As foreshadowed in the White Paper, land strike will likely become another significant role for RAN submarines. A submarine specifically loaded for land strike missions could carry a substantial number of cruise missiles alongside a limited number of torpedoes. Submarine-launched land attack missiles might be among the first weapons fired in a campaign where the threat prevents the use of land-based air power, or other factors prevent ships from positioning for such a strike. Moreover, the ability of the submarine to clear a launch datum and exploit the undersea environment to evade may offer greater impunity against counter-attack.

Submarines are also capable of supporting small Special Forces units through covert insertion and extraction.

In addition to direct warfighting, submarines can consistently contribute to intelligence and surveillance efforts. They can collect acoustic, visual, communications and electronic intelligence that promotes our understanding of evolving threats and directly supports the conduct of operations by other forces.

The advent of secure, discrete, and high-data rate communications for submarines now also means that they can operate as part of a networked force. This does not imply that submarines need to remain a constantly connected node. Rather, the achievement of effects can be magnified if submarines are supported by the timely flow of information from the rest of a force.

What are the challenges?

 

The successful introduction of Australia’s future submarine capability will face a number of substantial challenges. These challenges give rise to related commercial, financial, and schedule issues that will truly make the Future Submarine an acquisition program of national dimensions.

In the first instance, the development of a Future Submarine suitable for Australia’s distinctive security requirements is inherently complex. Not least among the technical challenges, will be energy generation and storage needs. Will the Future Submarine possess air independent propulsion, for example? Our strategic geography alone imposes unique requirements on the range and endurance of a submarine expected to fulfill the roles and deliver the effects described above. Similarly, payload needs (coupled with the distance from Australia at which the Future Submarine could be expected to operate) generate additional demands on submarine size. The expected 25 year life of the Future Submarines also warrants careful consideration. To maintain their long term effectiveness, they will clearly need to incorporate sufficient design margins for capability growth.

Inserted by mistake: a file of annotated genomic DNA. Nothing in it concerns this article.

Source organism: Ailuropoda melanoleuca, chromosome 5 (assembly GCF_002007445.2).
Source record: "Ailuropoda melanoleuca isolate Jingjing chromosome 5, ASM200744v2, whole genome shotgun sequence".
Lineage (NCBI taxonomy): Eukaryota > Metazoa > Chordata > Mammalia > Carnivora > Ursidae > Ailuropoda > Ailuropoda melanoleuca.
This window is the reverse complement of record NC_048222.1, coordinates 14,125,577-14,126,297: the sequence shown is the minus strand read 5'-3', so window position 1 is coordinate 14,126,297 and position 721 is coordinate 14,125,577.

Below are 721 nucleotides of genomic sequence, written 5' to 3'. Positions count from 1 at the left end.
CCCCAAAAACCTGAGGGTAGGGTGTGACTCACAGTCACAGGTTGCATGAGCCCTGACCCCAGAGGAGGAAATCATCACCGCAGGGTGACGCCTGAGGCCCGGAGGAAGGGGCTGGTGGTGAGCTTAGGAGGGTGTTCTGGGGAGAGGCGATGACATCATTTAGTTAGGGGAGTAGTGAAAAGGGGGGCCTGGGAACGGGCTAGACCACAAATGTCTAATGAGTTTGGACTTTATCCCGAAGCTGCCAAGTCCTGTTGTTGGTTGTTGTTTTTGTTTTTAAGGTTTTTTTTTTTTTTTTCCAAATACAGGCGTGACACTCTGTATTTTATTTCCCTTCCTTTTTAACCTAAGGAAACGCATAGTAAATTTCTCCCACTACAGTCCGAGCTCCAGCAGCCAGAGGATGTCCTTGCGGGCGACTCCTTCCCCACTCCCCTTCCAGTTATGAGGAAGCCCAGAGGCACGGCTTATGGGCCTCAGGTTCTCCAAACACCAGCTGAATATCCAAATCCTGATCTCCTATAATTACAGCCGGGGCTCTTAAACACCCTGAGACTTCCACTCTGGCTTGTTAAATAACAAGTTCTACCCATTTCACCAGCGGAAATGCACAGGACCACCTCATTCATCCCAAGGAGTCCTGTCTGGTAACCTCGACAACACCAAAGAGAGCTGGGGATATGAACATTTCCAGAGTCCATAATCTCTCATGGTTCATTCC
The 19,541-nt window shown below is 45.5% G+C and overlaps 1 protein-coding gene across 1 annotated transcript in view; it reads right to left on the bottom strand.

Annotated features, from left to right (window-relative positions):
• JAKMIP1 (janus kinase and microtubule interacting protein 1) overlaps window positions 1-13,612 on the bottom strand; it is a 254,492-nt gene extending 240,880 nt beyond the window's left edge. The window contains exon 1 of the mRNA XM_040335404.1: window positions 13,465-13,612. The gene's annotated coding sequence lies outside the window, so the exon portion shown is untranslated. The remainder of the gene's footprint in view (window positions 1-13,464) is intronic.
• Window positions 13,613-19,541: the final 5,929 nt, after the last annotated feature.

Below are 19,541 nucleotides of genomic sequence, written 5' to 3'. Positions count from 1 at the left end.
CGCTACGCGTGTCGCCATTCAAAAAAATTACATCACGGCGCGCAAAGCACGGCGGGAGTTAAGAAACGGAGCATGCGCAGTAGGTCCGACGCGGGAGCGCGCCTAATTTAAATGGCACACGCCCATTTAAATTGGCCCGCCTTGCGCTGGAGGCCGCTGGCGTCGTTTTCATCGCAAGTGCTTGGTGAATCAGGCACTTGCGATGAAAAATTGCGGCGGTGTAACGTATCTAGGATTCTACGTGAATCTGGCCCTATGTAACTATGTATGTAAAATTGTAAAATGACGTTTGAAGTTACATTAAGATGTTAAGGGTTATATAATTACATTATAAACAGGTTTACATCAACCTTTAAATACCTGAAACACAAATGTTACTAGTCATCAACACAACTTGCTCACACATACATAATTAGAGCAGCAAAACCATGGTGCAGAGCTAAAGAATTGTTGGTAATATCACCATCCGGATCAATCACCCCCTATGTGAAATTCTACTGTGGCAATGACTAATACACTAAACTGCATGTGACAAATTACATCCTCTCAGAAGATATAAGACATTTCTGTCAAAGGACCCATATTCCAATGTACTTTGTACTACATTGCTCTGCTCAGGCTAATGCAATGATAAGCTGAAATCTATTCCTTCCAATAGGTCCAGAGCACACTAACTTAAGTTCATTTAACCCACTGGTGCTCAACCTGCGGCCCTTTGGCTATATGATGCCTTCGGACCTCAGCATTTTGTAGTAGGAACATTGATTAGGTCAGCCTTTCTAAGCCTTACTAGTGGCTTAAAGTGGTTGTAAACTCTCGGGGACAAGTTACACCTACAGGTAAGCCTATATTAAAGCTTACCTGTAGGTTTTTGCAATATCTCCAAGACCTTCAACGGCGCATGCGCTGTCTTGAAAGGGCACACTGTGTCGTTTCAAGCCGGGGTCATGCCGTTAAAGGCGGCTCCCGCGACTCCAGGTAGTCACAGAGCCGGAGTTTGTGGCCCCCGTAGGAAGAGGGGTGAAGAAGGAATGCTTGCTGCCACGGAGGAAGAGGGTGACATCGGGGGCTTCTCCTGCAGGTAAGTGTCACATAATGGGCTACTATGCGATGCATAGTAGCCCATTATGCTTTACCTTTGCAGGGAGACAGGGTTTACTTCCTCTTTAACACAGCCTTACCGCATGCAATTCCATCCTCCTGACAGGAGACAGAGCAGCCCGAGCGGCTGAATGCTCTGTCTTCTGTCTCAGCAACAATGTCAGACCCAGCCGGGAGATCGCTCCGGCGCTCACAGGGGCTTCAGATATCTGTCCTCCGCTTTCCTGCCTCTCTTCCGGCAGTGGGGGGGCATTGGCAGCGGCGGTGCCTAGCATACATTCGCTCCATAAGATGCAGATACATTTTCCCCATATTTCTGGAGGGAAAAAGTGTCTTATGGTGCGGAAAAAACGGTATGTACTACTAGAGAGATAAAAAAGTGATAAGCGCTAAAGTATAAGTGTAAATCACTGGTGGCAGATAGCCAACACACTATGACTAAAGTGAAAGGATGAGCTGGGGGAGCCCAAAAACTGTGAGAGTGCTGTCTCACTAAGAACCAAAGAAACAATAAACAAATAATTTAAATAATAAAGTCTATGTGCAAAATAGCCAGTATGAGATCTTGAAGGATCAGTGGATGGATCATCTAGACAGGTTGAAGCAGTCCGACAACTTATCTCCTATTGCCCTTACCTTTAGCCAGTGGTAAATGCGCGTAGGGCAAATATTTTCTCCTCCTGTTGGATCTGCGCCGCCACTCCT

The planned expansion to a fleet of 12 highly-capable Future Submarines poses its own challenges, for this is not simply an acquisition program. While it is true that considerable effort will be devoted to the development, design and construction of the submarines, the RAN faces the equally challenging endeavour of rebuilding a sustainable submarine force. Such a force must include the right number of trained and qualified people who will underpin the capability. Closely related are the training systems that will provide our personnel with the skills they need to exploit all the advantages offered by our Future Submarines. There must also be through-life support arrangements that will uphold fleet availability and maintain the capability edge essential to the effectiveness of the submarines throughout their operational lives. Furthermore, there needs to be adequate shore-based infrastructure to support the inherent dependencies of submarines.

Finally, and without suggesting that the Future Submarine capability will change any of the enduring principles of maritime strategy, the RAN will also need to continuously revisit its tactical instructions and doctrine. It will thereby ensure that it remains current as new technologies of consequence emerge from the Future Submarine development and the other advanced maritime capabilities announced in the White Paper.

None of these endeavours will be simple or straightforward, and it would be simplistic to think that the usual way of doing business will invariably suffice. In fact, it would be fair to say that past business practices have proved less than effective in maintaining our submarine capability. Meeting the challenges posed by the Future Submarine must therefore begin with a concerted and deliberate effort to remediate current shortfalls. The success of the introduction of the Future Submarine will hinge on the legacy of our future Collins Class experience.

Conclusion

 

As one of the most ambitious acquisition programs to be undertaken by the ADF, the Future Submarine represents a substantial national investment in Australia’s long-term security needs. Entrusted to the RAN, this key capability will also impose a substantial responsibility. Only by deliberately confronting the challenges posed will the Navy succeed in introducing the Future Submarine into service and sustaining it throughout its subsequent operational life.

  1. Department of Defence, Defending Australia in the Asia Pacific Century: Force 2030, Canberra, 2009, p. 64.
  2. Department of Defence, Defending Australia in the Asia Pacific Century: Force 2030, Canberra, 2009, p. 49.
  3. Department of Defence, Defending Australia in the Asia Pacific Century: Force 2030, Canberra, 2009, p. 53.
  4. Department of Defence, Defending Australia in the Asia Pacific Century: Force 2030, Canberra, 2009, pp. 52 and 55.

Sea Power Centre - Australia

Sea Power Centre - Australia
Department of Defence
Canberra ACT 2600
seapower.centre@defence.gov.au